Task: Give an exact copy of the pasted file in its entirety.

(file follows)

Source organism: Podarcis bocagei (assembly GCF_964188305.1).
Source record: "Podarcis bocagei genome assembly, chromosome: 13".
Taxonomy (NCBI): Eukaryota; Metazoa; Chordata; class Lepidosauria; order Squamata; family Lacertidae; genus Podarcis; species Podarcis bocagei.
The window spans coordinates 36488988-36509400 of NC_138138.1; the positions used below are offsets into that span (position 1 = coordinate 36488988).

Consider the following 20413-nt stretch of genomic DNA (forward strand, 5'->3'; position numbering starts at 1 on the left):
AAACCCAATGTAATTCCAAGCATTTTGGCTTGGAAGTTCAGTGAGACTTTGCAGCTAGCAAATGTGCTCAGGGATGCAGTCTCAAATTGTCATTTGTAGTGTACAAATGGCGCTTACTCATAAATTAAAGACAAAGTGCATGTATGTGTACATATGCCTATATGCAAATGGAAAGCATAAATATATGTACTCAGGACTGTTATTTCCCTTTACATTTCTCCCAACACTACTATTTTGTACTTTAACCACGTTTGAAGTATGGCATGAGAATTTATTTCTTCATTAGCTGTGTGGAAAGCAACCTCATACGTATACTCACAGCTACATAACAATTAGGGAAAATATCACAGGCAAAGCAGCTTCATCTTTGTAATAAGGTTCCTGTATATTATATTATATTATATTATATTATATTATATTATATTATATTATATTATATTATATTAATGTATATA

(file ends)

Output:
Source organism: Podarcis bocagei (assembly GCF_964188305.1).
Source record: "Podarcis bocagei genome assembly, chromosome: 13".
Taxonomy (NCBI): Eukaryota; Metazoa; Chordata; class Lepidosauria; order Squamata; family Lacertidae; genus Podarcis; species Podarcis bocagei.
The window spans coordinates 36488988-36509400 of NC_138138.1; the positions used below are offsets into that span (position 1 = coordinate 36488988).

Consider the following 20413-nt stretch of genomic DNA (forward strand, 5'->3'; position numbering starts at 1 on the left):
AAACCCAATGTAATTCCAAGCATTTTGGCTTGGAAGTTCAGTGAGACTTTGCAGCTAGCAAATGTGCTCAGGGATGCAGTCTCAAATTGTCATTTGTAGTGTACAAATGGCGCTTACTCATAAATTAAAGACAAAGTGCATGTATGTGTACATATGCCTATATGCAAATGGAAAGCATAAATATATGTACTCAGGACTGTTATTTCCCTTTACATTTCTCCCAACACTACTATTTTGTACTTTAACCACGTTTGAAGTATGGCATGAGAATTTATTTCTTCATTAGCTGTGTGGAAAGCAACCTCATACGTATACTCACAGCTACATAACAATTAGGGAAAATATCACAGGCAAAGCAGCTTCATCTTTGTAATAAGGTTCCTGTATATTATATTATATTATATTATATTATATTATATTATATTATATTATATTATATTATATTAATGTATATA